- "Drug-injecting hotspot near Collingwood childcare center". Melbourne Leader. 8 March 2010. Archived from the original on 23 October 2010. Retrieved 2010-05-01.
- Latt, N.; Conigrave, K.; Marshall, J.; Saunders, J.; Marshall, J.; Nutt, D. (2009). Addiction Medicine. Oxford University Press. ISBN 9780199539338. Archived from the original on 2011-06-04.
- McCoy, C. B.; Metsch, L. R.; Chitwood, D. D.; Miles, C. (2001). "Drug use and barriers to use of health care services". Substance Use & Misuse. 36 (6–7): 789–806. doi:10.1081/ja-100104091. PMID 11697611.
- McDonald, P (2002). "From streets to sidewalks: developments in primary care services for injecting drug users". Australian Journal of Primary Health. 8: 65–69. doi:10.1071/PY02010.
- Islam MM, Topp L, Day CA, Dawson A, Conigrave KM (2012). "The accessibility, acceptability, health impact and cost implications of primary healthcare outlets that target injecting drug users: A narrative synthesis of literature". International Journal of Drug Policy. 23 (2): 94–102. doi:10.1016/j.drugpo.2011.08.005. PMID 21996165.
- "Needle Exchange and Harm Reduction". Avert. Avert. 2013. Retrieved 16 July 2013.
- Des Jarlais, D. C.; McKnight, C.; Goldblatt, C.; Purchase, D. (2009). "Doing harm reduction better: Syringe exchange in the United States". Addiction. 104 (9): 1441–1446. doi:10.1111/j.1360-0443.2008.02465.x. PMID 19215605.
- "Needle exchange options; pros and cons". Canada.com. 21 March 2008. Archived from the original on 24 September 2015. Retrieved 20 July 2013.
- McLean, K (2011). "The biopolitics of needle exchange in the United States". Critical Public Health. 21 (1): 71–79. doi:10.1080/09581591003653124. PMC 3291106. PMID 22389572.
- McDonald, D. (2009). "The evaluation of a trial of syringe vending machines in Canberra, Australia". International Journal of Drug Policy. 20 (4): 336–339. doi:10.1016/j.drugpo.2008.06.004. PMID 18790622.
- Islam MM, Conigrave KM (2007). "Syringe vending machines as a form of needle syringe program: Advantages and Disadvantages". Journal of Substance Use. 12 (3): 203–12. doi:10.1080/14659890701249640.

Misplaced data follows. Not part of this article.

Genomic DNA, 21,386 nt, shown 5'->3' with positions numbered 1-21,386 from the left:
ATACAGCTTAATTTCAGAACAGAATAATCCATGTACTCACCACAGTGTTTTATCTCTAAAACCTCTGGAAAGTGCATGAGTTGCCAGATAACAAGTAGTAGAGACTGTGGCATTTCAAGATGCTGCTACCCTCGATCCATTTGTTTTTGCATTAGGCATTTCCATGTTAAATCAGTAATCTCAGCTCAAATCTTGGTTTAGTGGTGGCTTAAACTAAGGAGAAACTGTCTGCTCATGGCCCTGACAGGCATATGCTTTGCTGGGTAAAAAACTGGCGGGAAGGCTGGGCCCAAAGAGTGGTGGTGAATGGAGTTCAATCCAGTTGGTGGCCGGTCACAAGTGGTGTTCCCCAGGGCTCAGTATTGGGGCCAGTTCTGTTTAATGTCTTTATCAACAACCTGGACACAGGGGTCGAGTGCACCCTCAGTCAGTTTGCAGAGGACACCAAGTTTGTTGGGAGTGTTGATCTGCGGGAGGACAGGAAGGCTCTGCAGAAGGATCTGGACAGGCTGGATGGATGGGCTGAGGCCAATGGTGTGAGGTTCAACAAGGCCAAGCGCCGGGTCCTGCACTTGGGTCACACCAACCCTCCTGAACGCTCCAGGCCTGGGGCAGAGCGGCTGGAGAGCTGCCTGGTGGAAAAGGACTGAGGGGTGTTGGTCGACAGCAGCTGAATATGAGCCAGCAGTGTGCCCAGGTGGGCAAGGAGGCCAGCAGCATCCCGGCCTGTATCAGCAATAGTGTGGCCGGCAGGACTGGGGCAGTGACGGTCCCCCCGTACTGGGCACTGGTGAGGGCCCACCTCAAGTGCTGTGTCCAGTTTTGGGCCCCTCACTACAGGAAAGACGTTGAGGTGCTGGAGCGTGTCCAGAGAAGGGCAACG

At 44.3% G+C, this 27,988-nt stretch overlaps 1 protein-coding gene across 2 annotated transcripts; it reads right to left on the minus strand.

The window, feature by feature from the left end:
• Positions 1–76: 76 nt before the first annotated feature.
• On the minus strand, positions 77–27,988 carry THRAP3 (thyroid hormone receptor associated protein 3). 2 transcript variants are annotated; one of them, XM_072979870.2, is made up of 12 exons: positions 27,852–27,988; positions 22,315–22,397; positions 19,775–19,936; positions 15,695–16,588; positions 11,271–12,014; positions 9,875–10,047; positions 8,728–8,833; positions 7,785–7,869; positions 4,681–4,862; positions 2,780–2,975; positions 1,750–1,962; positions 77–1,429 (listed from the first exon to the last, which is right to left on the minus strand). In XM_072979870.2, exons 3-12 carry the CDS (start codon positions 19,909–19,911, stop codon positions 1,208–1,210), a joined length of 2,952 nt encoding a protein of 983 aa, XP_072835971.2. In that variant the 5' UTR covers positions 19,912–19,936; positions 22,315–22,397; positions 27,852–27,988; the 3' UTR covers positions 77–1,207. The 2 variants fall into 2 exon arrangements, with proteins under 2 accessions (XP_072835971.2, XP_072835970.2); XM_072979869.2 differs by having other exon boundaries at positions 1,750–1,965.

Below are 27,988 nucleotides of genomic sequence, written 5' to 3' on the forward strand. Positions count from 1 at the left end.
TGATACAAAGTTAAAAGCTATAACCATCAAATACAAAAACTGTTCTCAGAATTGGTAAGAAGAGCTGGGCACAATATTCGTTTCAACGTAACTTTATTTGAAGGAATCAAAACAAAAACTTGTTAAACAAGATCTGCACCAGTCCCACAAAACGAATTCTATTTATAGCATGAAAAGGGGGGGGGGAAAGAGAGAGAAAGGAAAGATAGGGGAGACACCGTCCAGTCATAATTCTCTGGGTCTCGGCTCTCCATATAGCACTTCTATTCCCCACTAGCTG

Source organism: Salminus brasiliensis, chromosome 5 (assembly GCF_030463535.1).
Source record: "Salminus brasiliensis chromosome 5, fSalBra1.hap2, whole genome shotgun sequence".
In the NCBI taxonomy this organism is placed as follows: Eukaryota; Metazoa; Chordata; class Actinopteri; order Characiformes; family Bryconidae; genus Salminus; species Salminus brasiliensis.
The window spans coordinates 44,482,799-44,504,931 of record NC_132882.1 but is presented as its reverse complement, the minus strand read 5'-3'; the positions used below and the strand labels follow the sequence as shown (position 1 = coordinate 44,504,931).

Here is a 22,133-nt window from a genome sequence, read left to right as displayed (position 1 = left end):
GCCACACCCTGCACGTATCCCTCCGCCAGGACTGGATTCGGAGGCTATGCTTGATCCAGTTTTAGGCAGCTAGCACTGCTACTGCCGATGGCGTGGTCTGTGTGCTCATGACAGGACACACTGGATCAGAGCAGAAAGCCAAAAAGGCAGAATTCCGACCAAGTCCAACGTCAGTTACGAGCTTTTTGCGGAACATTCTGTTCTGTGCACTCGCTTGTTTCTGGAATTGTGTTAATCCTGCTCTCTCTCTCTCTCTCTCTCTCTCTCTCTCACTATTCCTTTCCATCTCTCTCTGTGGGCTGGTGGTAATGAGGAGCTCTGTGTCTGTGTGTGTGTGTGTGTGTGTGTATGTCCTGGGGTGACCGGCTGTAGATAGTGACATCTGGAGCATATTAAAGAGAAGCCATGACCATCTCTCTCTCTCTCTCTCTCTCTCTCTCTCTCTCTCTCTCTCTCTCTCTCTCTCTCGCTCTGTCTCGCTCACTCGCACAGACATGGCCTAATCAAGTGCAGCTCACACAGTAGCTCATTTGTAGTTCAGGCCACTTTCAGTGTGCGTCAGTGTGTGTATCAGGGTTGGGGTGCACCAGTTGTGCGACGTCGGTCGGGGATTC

- Islam MM, Stern T, Conigrave KM, Wodak A (January 2008). "Client satisfaction and risk behaviours of the users of syringe dispensing machines: a pilot study". Drug Alcohol Rev. 27 (1): 13–9. doi:10.1080/09595230701711199. PMID 18034377.
- Brooner R, Kidorf M, King V, Beilenson P, Svikis D, Vlahov D (June 1998). "Drug abuse treatment success among needle exchange participants". Public Health Rep. 113 Suppl 1 (Suppl 1): 129–39. PMC 1307735. PMID 9722818.
- Islam MM, Topp L, Day CA, Dawson A, Conigrave KM (2012). "Primary healthcare outlets that target injecting drug users: Opportunity to make services accessible and acceptable to the target group". International Journal of Drug Policy. 23 (2): 109–110. doi:10.1016/j.drugpo.2011.11.001. PMID 22280917.
- Islam MM, Reid SE, White A, Grummett S, Conigrave KM, Haber PS (2012). "Opportunistic and continuing health care for injecting drug users from a nurse-run needle syringe program-based primary health-care clinic". Drug Alcohol Rev. 31 (1): 114–115. doi:10.1111/j.1465-3362.2011.00390.x. PMID 22145983.
- Islam, MM (July 2010). "Needle Syringe Program-Based Primary Health Care Centers: Advantages and Disadvantages". Journal of Primary Care & Community Health. 1 (2): 100–103. doi:10.1177/2150131910369684. PMID 23804370.
- Fisher DG, Fenaughty AM, Cagle HH, Wells RS (June 2003). "Needle exchange and injection drug use frequency: a randomized clinical trial". J. Acquir. Immune Defic. Syndr. 33 (2): 199–205. doi:10.1097/00126334-200306010-00014. PMID 12794555.
- Woody, G. E.; Metzger, D. S. (1993). "Causes of Death in Injection-Drug Users". New England Journal of Medicine. 329 (22): 1661. doi:10.1056/NEJM199311253292220. PMID 8232452.
- "Needle Exchange FAQs". Ontario Harm Reduction Distribution Program. Archived from the original on December 30, 2011.
- Keyl, P. M.; Gruskin, L.; Casano, K.; Montag, H.; Junge, B.; Vlahov, D. (1998). "Community support for needle exchange programs and pharmacy sale of syringes: A household survey in Baltimore, Maryland". Journal of Acquired Immune Deficiency Syndromes and Human Retrovirology. 18 Suppl 1: S82–S88. doi:10.1097/00042560-199802001-00015. PMID 9663629.
- Williams, C. T.; Ouellet, L. J. (2010). "Misdirected opposition: Evidence opposing "not in my back yard" arguments against syringe exchange programmes". International Journal of Drug Policy. 21 (5): 437–439. doi:10.1016/j.drugpo.2010.02.003. PMID 20233654.
- Strike, C. J.; Myers, T.; Millson, M. (2004). "Finding a place for needle exchange programs" (PDF). Critical Public Health. 14 (3): 261–275. CiteSeerX 10.1.1.495.4618. doi:10.1080/09581590400004386. Retrieved 14 July 2013.
- Islam, M. M. (2010). "Needle Syringe Program-Based Primary HealthCare Centers: Advantages and Disadvantages". Journal of Primary Care & Community Health. 1 (2): 100–103. doi:10.1177/2150131910369684. PMID 23804370.
- "Community consulted for the first time on attitudes towards drugs" (PDF). Anex. Archived from the original (PDF) on 28 July 2014. Retrieved 26 March 2012.
- Jacobs, Emma (January 3, 2015). "Needle Exchange Program Creates Black Market In Clean Syringes". NPR. Retrieved January 16, 2020.
- Levine, Daniel (February 6, 2000). "Addicts use needle swap to buy drugs; Abuse: The city health commissioner concedes that the needle exchange program is flawed but maintains that its benefits far outweigh its drawbacks". The Baltimore Sun. Archived from the original on May 24, 2020. Retrieved March 8, 2020.